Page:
Freemasonry began to flourish in Long Eaton from 1887. Over the years it searched for a permanent home. In 1954 the Long Eaton Freemasons’ Hall opened its doors. While around 450 members currently use the facility; it is now the meeting place of many other local organisations and has become a popular wedding venue, offering both wedding service and reception under one roof.
The hall also is the home of the Long Eaton Masonic Benevolent Association (LEMBA), which donates thousands of pounds every year to local causes.
For over 50 years, since 1887, The Fairfield Lodge, No. 2224, met at The Pavilion Hotel, Long Eaton. In 1920 they were joined by the Fairfield Chapter, followed by The Harrington Lodge No. 5098, in 1929 and the Trivona Mark Lodge in March 1943.
Unfortunately the landlords of The Pavilion Hotel required the premises for other purposes and “notice to quit” was served in 1944.
The only accommodation available at that time was at the Queen’s Hotel, Long Eaton, and the 4 Lodges moved in on June 1st, 1945. The premises consisted of a small upstairs room, used for a Temple and an Ostlers room over the stables across the yard for a dining room. The Temple had a seating capacity of an absolute limit of 100, but only 50 able to dine in the Ostlers Room.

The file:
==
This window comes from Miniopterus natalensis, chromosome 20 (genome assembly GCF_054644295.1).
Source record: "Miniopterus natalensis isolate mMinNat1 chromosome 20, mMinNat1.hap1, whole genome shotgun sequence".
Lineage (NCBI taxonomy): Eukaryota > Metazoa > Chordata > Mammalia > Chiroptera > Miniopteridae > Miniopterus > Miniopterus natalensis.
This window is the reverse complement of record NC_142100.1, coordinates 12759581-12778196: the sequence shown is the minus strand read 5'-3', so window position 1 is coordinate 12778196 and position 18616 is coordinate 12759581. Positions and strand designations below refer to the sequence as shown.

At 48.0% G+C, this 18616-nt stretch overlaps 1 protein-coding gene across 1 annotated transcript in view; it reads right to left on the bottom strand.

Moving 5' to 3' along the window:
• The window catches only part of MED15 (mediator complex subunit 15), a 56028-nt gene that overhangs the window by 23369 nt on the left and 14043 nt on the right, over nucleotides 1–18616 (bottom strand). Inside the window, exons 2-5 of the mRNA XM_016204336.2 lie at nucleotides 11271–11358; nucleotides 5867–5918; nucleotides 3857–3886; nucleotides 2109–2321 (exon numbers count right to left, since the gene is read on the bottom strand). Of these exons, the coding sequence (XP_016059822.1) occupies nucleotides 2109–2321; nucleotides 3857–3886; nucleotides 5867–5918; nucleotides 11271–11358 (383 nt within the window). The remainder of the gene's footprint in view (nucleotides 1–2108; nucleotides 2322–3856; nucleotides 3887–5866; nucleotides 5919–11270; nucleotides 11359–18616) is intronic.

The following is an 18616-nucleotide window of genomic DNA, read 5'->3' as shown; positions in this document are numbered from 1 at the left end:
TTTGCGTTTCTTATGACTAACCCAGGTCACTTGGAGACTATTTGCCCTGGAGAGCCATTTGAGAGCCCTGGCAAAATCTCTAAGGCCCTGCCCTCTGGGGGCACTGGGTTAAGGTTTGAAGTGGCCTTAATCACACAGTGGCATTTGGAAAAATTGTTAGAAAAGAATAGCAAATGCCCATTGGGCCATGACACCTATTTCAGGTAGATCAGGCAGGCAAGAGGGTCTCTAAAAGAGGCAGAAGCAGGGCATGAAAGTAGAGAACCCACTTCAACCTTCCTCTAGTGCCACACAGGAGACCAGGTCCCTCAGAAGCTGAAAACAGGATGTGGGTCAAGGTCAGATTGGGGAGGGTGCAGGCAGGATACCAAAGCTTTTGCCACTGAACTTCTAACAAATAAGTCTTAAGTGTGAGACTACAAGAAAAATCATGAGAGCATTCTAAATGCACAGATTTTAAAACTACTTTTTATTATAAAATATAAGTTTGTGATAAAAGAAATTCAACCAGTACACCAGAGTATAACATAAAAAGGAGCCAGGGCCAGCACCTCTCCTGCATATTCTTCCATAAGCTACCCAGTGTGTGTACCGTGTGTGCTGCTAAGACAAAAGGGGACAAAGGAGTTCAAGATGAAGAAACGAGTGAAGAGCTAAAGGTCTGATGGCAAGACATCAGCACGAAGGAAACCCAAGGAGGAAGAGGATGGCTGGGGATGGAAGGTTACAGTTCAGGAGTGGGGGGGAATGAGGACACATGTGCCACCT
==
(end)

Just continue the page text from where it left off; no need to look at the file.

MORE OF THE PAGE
These limited facilities naturally turned the brethren’s thoughts to a “place of our own” With this end in view on April 25th, 1945, The Long Eaton Masonic Hall Committee held its first meeting at “The Blue Bell” Hotel, Long Eaton.
The first financial appeal was launched in 1945 and brought in quickly £681 17s. The membership of the Lodges and Chapter also contributed by increasing their annual subscriptions by 10/6d. Other methods of raising money were planned which proved very lucrative.
It was not until the autumn of 1952 that something very promising in the way of premises was found by Wor. Bro. Nelson Sutton, P.M., of the Fairfield Lodge, who had discovered an old Victorian villa, built about 1886, situated in a very select neighbourhood, standing in its own grounds, of 2/3 of an acre of lawns and gardens. A perfect setting for a Masonic Hall, with plenty of scope for conversions, extensions and capacity for a spacious car park—aptly, it was named “Cleve Lodge.” An offer of £3,500 for the whole of the estate was made and accepted by the vendors.